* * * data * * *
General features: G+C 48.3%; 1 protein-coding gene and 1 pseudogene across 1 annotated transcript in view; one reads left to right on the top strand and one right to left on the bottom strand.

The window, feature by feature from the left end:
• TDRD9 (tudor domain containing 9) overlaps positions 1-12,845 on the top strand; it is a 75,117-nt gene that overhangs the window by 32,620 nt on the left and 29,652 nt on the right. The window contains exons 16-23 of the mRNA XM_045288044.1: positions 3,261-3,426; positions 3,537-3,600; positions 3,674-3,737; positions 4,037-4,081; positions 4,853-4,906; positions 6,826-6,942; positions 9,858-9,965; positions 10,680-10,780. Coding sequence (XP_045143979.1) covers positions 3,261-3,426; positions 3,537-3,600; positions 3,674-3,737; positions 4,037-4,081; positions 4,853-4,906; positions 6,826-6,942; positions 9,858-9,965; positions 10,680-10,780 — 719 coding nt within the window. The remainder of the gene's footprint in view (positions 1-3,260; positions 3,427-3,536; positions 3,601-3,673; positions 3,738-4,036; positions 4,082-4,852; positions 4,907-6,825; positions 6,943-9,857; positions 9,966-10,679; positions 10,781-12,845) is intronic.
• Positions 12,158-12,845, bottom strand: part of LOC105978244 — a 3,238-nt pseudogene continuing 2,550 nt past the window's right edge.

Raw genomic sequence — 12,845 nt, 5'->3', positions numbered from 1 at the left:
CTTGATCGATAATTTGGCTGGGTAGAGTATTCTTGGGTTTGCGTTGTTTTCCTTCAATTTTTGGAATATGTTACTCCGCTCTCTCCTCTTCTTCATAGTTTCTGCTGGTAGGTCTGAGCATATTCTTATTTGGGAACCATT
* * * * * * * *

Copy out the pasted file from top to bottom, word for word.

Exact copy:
General features: G+C 48.3%; 1 protein-coding gene and 1 pseudogene across 1 annotated transcript in view; one reads left to right on the top strand and one right to left on the bottom strand.

The window, feature by feature from the left end:
• TDRD9 (tudor domain containing 9) overlaps positions 1-12,845 on the top strand; it is a 75,117-nt gene that overhangs the window by 32,620 nt on the left and 29,652 nt on the right. The window contains exons 16-23 of the mRNA XM_045288044.1: positions 3,261-3,426; positions 3,537-3,600; positions 3,674-3,737; positions 4,037-4,081; positions 4,853-4,906; positions 6,826-6,942; positions 9,858-9,965; positions 10,680-10,780. Coding sequence (XP_045143979.1) covers positions 3,261-3,426; positions 3,537-3,600; positions 3,674-3,737; positions 4,037-4,081; positions 4,853-4,906; positions 6,826-6,942; positions 9,858-9,965; positions 10,680-10,780 — 719 coding nt within the window. The remainder of the gene's footprint in view (positions 1-3,260; positions 3,427-3,536; positions 3,601-3,673; positions 3,738-4,036; positions 4,082-4,852; positions 4,907-6,825; positions 6,943-9,857; positions 9,966-10,679; positions 10,781-12,845) is intronic.
• Positions 12,158-12,845, bottom strand: part of LOC105978244 — a 3,238-nt pseudogene continuing 2,550 nt past the window's right edge.

Raw genomic sequence — 12,845 nt, 5'->3', positions numbered from 1 at the left:
CTTGATCGATAATTTGGCTGGGTAGAGTATTCTTGGGTTTGCGTTGTTTTCCTTCAATTTTTGGAATATGTTACTCCGCTCTCTCCTCTTCTTCATAGTTTCTGCTGGTAGGTCTGAGCATATTCTTATTTGGGAACCATT